|Breeding bird survey 2001|
|Foot and mouth
restrictions severely hampered this year's breeding
survey. Despite this, most of the area could still be
surveyed, maintaining the coverage of previous years.
It was an extremely interesting year, if not slightly frustrating. A total of 62 different species bred or attempted breeding, with a further four, almost certainly doing so. Only one previously successful species failed to breed during the Summer. The single pair of Jays, that bred in 1998 and 1999, failed to remain and breed in the area once again. Four species, Little Grebe, Ruddy Duck, Hobby and Quail, almost certainly bred, but final proof was unobtainable because of the restrictions.
With at least 28 regularly counted males and probably a similar number of females, Quail certainly must have attempted. Despite thorough observations, no young were ever observed, but it must be beyond doubt, that at least some were successful this year. Regular sightings of Hobby during the late Summer, mirrored a set of similar observations in the same area during 2000. At least one adult was accompanying and bringing food to one young and it was the same again this year.
Both Gadwall and Tufted Duck, were successful once again, after failure for both species last year. One pair of the former raised 12 young at Eakring Flash, the same site seeing Tufted Ducks with broods of nine and three. Gadwall is an uncommon breeder in Nottinghamshire and it's success here is heartily welcome.
It is widely known that several species, which were formerly common birds of the country's farmland, are under severe threat from the farming methods in practice today. 2001 saw a halt to the increases in recent years, for each of the following breeding species, Lapwing, Turtle Dove, Skylark, Whitethroat, Tree Sparrow and Yellowhammer. The only exceptions were Grey Partridge, up by two pairs this year and Sky Lark, which again continued to increase.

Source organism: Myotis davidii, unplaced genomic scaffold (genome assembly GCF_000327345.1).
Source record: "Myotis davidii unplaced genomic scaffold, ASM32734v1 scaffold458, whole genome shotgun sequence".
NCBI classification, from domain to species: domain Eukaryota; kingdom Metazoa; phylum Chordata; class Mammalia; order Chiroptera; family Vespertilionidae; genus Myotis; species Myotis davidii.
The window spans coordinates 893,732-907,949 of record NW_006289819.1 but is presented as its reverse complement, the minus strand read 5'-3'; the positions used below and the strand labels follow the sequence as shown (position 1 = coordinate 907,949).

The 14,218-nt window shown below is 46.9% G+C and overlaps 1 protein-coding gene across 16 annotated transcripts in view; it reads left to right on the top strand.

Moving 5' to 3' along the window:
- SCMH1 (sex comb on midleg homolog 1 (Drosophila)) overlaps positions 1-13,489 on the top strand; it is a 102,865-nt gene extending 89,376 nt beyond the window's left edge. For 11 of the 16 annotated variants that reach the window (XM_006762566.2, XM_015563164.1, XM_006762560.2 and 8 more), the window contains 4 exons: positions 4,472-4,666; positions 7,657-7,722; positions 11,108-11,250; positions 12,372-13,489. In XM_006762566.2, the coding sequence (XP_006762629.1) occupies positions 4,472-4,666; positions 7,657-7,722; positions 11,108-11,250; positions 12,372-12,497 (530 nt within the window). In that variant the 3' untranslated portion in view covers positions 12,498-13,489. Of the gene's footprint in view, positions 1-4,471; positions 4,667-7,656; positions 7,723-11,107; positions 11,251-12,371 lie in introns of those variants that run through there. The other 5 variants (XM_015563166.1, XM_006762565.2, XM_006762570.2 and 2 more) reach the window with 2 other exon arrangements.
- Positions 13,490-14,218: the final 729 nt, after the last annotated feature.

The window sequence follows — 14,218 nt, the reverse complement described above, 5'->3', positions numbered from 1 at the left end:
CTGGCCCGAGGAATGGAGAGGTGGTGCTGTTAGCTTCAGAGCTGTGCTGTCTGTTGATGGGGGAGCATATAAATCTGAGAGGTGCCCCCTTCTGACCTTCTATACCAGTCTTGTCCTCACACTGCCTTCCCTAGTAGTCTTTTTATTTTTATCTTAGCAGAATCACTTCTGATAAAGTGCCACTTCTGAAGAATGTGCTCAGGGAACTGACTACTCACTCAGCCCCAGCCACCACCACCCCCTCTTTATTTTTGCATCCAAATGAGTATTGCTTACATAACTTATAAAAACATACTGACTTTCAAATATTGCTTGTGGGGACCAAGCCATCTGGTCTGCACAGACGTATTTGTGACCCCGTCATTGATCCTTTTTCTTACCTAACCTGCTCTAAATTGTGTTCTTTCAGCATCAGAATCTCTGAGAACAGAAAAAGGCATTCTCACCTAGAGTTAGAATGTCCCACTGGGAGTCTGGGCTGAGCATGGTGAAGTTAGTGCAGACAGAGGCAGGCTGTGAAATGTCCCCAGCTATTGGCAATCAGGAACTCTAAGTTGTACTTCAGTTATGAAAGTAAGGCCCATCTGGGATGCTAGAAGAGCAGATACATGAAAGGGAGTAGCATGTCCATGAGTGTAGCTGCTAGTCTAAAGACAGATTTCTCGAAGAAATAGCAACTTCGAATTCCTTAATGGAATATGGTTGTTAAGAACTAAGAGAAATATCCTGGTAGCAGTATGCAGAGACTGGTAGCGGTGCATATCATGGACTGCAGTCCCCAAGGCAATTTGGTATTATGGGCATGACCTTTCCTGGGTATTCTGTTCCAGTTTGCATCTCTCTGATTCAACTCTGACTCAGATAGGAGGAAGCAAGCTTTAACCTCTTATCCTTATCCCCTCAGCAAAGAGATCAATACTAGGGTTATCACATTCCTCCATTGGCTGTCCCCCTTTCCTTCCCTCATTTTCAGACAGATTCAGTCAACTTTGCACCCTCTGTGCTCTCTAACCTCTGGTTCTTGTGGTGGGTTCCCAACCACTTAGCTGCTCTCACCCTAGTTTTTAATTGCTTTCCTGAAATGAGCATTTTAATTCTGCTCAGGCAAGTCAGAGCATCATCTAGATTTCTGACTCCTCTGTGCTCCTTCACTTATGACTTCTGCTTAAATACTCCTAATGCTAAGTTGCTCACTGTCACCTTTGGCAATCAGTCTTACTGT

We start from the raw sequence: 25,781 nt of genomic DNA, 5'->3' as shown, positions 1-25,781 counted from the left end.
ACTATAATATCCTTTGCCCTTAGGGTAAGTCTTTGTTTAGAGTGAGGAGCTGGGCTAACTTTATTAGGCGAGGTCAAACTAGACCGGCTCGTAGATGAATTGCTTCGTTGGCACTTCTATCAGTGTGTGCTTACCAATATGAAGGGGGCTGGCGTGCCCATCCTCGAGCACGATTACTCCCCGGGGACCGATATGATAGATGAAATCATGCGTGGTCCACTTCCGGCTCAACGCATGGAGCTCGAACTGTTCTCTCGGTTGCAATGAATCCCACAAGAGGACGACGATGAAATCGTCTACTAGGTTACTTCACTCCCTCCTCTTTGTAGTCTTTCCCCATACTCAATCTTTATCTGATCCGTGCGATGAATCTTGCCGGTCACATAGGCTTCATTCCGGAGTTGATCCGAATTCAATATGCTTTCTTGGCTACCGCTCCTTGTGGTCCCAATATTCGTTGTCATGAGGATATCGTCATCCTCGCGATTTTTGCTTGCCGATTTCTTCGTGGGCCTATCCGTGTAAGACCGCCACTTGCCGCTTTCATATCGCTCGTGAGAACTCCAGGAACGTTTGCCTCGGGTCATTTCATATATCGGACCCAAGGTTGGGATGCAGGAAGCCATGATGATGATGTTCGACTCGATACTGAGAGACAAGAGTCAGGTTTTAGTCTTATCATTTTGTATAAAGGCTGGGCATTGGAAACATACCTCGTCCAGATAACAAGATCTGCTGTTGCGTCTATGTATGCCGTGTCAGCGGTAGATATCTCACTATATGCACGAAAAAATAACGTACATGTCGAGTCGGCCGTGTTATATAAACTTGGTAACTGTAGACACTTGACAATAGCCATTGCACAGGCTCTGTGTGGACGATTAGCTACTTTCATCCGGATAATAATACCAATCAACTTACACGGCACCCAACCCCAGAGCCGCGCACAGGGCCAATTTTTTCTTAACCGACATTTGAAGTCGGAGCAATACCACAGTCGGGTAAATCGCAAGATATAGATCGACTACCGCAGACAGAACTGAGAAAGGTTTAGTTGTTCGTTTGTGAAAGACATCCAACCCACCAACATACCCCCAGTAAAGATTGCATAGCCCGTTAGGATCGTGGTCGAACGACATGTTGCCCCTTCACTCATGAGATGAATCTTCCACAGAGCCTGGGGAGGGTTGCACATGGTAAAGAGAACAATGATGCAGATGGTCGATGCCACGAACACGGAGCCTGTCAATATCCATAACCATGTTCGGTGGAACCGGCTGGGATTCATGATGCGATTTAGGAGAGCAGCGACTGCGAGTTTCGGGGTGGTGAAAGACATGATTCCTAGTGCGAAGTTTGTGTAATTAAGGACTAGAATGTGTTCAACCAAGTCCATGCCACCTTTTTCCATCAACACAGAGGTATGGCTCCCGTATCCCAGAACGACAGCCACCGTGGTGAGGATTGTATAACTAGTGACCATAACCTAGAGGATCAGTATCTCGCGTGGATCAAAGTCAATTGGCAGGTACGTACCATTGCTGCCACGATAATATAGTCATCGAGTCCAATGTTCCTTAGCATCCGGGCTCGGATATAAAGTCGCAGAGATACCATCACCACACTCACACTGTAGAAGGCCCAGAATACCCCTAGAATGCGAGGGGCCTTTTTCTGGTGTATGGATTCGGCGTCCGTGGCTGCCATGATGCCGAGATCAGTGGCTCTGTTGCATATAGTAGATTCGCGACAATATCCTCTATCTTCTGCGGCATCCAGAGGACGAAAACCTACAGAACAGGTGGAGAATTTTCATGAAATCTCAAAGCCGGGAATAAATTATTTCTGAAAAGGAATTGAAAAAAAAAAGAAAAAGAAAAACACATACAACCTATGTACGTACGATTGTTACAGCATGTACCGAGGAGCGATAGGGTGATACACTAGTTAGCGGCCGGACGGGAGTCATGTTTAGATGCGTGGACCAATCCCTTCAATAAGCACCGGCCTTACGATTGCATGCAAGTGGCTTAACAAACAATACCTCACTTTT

A very interesting pattern has emerged from results since 1998. Four species have produced a very similar pattern of breeding levels. Whitethroat, Yellowhammer, Linnet and Lapwing , all showed a drop in breeding pairs during 1999, with higher levels in both 1998 and 2000, then a slight drop in 2001. With available nesting habitat remaining virtually the same for all except Lapwing, one attributable factor could have been the weather.
Many species may be slightly nomadic and irregular in their choice of breeding site, returning to the same large area, rather than the same particular hedgerow or field. Certainly Lapwings are dependent upon the correct habitat being present for breeding success. In the farmland within the area here, Lapwings it seems, rely on large open bare or sparsely vegetated fields being present. Stubble fields, left over Winter have generally been ignored as potential breeding sites, with birds preferring recently sown/prepared areas or Type C set-aside.
Linnet and Yellowhammer may be the most nomadic breeding species, perhaps reliant on cut or uncut hedgerow, with a good amount of ground cover. Uncut roadside verges may certainly help these species to increase once more, as also would the presence of Type B set-aside during the Winter months.
The fortunes of the above species, generally reflects a similar trend encompassing all breeding species. Many suffering a slight downturn in numbers on the previous season. Much of this can be attributed to an insufficient coverage of the area's most inaccessible sites, caused by the countryside closure. Despite very careful and prolonged listening, no doubt, some pairs were missed.
Migrant warbler totals were all down on last year, but Chiffchaff and Willow Warbler, managed to stage a healthy comeback. Chiffchaff counts were up by five pairs and Willow Warbler totals were even better. During the year, some 26 pairs bred or attempted to, a total up by 12 pairs on 2000's figures.
Little Owl nests were also up on previous years. During the Summer, another two pairs were found in suitable (and formerly vacant habitat) in the eastern part of the recording area. Counts of Tawny Owl remained similar to all counts previous.